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Arizona is having a particularly warm winter, but still: when I crawl into my recliner at night to watch TV, I want a blanket. I want to cuddle under the blanket, cozy and safe, and pretend that it’s cold and wintry outside, like back home in Minnesota. Lately I’ve been turning the air conditioning on to achieve this chilly effect, and using my lightest blankets to snuggle under…not the heavy knit afghans my grandmother made, and most certainly not a full-body fleece.
Last night the Blanket Selection Process was well under way when I picked up an old blue chenille that I keep folded on the couch, tucked behind a pillow. I shook it out and noticed how thin it was—perfect for the light flurries that were not taking place in my living room. Then I noticed that I could see through it, so I held it up to the light and found that it was worn out, just a large sheet of looped blue thread really, my blanket now a blue cobweb.
I should have seen this coming, I thought, chastising myself. I need to throw this out and get a new one. What kind of a homeowner am I? I’ve given this to guests!
After folding up my cobweb and tucking it back under the pillow—because old worn-out anything gives me comfort, I confess—I thought back to my first domestic mistake. I was eleven years old, in the sixth grade, and had volunteered to make supper by myself for the first time.
The circumstances were odd because my mom always made supper, but my older siblings were out of the house by then and she had finally taken a part-time job working at the Hallmark store downtown. This winter night she had to work late, so it was just my dad and me, and I wanted badly to please him with a warm, home-cooked meal after his long workday out in woods, just like my mom would have done if she’d been there.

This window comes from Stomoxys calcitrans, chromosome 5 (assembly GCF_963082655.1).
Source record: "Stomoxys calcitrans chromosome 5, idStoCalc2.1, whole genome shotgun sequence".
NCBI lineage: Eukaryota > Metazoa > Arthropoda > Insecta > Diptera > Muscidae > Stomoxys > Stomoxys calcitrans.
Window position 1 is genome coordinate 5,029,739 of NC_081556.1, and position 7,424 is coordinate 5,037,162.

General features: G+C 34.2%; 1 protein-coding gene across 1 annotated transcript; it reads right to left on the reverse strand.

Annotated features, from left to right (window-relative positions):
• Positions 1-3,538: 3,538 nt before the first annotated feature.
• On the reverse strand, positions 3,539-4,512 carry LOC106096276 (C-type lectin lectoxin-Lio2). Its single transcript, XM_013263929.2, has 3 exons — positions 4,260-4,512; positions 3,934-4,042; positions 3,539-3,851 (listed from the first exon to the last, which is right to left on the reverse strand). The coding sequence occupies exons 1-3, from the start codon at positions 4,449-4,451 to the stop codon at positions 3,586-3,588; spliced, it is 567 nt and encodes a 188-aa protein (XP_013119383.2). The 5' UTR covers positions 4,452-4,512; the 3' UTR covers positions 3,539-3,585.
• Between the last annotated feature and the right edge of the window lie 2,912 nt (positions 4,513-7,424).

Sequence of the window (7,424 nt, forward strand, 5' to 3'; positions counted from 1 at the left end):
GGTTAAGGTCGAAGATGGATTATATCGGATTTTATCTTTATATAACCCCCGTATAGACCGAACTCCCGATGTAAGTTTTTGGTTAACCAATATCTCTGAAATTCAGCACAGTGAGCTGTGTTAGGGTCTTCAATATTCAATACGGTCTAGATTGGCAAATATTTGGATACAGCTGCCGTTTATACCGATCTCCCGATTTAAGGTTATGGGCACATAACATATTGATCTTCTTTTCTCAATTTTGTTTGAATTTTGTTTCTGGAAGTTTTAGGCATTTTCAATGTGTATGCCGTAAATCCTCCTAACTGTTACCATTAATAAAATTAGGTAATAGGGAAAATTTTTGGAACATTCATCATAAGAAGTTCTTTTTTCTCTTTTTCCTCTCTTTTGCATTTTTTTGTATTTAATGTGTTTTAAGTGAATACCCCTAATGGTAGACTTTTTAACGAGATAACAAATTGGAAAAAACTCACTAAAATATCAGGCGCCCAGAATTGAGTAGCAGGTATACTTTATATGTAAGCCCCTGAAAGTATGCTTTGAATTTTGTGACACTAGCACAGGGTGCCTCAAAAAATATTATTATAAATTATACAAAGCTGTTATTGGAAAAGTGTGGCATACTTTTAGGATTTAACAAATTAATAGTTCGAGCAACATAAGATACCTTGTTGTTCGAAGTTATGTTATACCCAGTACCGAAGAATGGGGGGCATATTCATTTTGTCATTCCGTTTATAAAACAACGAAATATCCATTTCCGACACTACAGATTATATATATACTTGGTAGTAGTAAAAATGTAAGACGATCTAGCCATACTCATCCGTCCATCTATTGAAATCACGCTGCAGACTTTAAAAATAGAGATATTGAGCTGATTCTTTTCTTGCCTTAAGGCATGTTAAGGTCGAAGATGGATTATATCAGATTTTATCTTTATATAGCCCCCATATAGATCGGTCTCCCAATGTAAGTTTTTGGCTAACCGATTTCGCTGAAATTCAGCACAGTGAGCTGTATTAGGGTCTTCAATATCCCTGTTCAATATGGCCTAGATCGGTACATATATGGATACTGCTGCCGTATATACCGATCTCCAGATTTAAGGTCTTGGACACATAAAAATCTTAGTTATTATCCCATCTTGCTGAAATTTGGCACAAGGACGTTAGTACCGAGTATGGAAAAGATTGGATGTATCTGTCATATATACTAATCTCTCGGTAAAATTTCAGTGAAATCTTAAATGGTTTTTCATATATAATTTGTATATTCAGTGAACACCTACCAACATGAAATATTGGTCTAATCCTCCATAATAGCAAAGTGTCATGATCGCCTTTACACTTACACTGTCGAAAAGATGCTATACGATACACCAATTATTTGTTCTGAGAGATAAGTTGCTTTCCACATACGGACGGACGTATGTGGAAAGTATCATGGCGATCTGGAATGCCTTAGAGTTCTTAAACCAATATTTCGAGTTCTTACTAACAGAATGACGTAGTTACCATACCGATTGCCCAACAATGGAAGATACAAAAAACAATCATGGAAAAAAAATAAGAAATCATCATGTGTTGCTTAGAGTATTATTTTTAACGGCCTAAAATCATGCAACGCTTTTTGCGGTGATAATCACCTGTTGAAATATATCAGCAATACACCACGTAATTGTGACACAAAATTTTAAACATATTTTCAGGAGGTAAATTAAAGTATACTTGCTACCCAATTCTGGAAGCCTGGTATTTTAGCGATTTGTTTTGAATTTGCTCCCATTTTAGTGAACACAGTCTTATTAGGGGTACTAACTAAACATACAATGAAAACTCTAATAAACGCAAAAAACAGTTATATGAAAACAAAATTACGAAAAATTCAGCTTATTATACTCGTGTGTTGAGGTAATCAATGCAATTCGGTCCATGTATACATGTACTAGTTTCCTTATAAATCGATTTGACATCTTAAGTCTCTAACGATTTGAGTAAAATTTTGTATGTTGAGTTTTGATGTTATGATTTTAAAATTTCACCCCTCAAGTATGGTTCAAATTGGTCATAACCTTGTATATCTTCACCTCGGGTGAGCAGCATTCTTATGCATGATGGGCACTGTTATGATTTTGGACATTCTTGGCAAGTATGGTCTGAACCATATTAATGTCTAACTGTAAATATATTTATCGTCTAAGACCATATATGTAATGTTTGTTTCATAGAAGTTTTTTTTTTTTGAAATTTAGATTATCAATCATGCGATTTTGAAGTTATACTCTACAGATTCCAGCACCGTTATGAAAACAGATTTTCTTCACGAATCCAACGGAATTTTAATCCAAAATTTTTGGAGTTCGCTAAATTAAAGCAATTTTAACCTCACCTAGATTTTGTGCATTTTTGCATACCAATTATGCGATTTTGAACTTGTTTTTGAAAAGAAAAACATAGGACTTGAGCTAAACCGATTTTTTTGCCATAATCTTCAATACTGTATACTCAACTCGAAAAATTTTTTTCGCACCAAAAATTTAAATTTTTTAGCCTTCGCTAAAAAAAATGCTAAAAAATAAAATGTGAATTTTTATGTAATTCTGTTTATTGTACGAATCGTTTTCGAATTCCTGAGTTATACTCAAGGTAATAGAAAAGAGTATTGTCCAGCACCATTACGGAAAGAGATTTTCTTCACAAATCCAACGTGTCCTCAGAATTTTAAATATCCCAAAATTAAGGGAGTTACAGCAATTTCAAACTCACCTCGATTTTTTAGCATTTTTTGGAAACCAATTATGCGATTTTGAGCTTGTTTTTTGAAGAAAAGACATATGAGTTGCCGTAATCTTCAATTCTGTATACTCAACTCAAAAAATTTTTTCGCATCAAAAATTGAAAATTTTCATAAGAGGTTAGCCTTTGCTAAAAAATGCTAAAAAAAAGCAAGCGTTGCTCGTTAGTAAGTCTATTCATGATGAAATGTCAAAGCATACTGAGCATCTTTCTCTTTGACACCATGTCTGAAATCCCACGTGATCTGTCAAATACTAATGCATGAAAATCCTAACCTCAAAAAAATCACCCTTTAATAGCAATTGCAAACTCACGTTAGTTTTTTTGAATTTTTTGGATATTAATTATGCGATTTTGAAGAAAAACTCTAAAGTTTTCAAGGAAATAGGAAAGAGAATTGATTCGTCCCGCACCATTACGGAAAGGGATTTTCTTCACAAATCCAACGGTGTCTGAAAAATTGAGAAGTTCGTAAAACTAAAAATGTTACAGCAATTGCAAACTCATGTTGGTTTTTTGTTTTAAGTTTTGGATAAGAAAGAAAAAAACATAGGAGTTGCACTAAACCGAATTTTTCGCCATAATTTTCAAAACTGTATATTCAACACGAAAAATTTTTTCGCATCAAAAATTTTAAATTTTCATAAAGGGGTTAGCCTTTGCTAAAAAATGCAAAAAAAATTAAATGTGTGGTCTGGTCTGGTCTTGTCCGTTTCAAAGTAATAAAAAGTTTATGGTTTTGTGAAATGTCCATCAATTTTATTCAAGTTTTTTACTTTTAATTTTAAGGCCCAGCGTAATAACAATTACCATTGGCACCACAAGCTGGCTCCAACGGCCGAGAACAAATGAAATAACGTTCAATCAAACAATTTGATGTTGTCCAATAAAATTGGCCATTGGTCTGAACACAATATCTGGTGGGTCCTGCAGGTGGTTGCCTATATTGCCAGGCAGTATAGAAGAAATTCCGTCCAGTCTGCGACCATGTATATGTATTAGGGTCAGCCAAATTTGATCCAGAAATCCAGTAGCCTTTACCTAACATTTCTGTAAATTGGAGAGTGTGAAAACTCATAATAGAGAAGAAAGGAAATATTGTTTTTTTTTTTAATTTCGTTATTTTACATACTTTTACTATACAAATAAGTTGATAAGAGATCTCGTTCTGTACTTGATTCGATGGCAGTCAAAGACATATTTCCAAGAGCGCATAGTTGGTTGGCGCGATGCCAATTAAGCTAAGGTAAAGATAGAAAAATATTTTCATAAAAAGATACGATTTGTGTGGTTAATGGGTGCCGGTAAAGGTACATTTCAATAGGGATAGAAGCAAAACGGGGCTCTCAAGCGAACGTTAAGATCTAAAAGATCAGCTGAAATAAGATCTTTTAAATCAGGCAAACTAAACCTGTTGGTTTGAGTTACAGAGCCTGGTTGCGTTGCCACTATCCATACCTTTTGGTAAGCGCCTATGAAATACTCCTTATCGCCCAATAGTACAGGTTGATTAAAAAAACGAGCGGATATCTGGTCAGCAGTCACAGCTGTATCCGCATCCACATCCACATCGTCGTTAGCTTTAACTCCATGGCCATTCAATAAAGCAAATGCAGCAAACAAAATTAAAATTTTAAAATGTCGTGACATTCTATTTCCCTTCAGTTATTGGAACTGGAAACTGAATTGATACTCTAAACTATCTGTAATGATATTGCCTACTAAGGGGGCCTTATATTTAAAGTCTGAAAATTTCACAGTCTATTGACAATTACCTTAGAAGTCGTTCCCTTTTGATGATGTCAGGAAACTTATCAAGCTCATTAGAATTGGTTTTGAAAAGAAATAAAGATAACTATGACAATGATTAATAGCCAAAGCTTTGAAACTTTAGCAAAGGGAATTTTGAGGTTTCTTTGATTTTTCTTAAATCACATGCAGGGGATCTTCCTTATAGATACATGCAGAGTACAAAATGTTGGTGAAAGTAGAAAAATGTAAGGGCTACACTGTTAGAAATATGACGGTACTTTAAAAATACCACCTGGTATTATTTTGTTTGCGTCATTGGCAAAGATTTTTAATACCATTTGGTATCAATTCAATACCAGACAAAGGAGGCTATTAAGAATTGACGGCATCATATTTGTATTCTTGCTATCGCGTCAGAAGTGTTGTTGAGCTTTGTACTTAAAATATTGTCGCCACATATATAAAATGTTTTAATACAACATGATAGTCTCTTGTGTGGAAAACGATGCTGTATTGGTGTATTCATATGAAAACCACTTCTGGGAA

I charged myself with the task of making macaroni and cheese.
I read the directions on the box and understood what was involved: a pot of boiling water, a packet of cheese powder, the macaroni, some butter, some milk. We had all of that, so I got busy setting these items out assembly-line fashion so that I would not forget a step. My dad arrived home and hovered around for a few minutes, making sure to remind me not to tip the pot of boiling water on myself for the love of God and You don’t need to use a knife, remember that: NO KNIVES. He shook his head “no” violently while pointing at the knife drawer to emphasize his point. I got it.
My dad retreated to the family room with his briefcase; I would call him when supper was ready, just like my mother had always called us.
I read the directions on the box one more time before pouring the noodles into the boiling water. I set the timer for ten minutes longer than recommended because I remembered that my family liked their noodles very soft. I carefully poured the milk into a measuring cup and spooned an extra-large piece of butter off a stick from the fridge, because I remembered that my family liked lots of butter, plus I was not supposed to use a knife. I used scissors to cut the top off the cheese packet, no ripping or tearing for me. This was an endeavor in precision.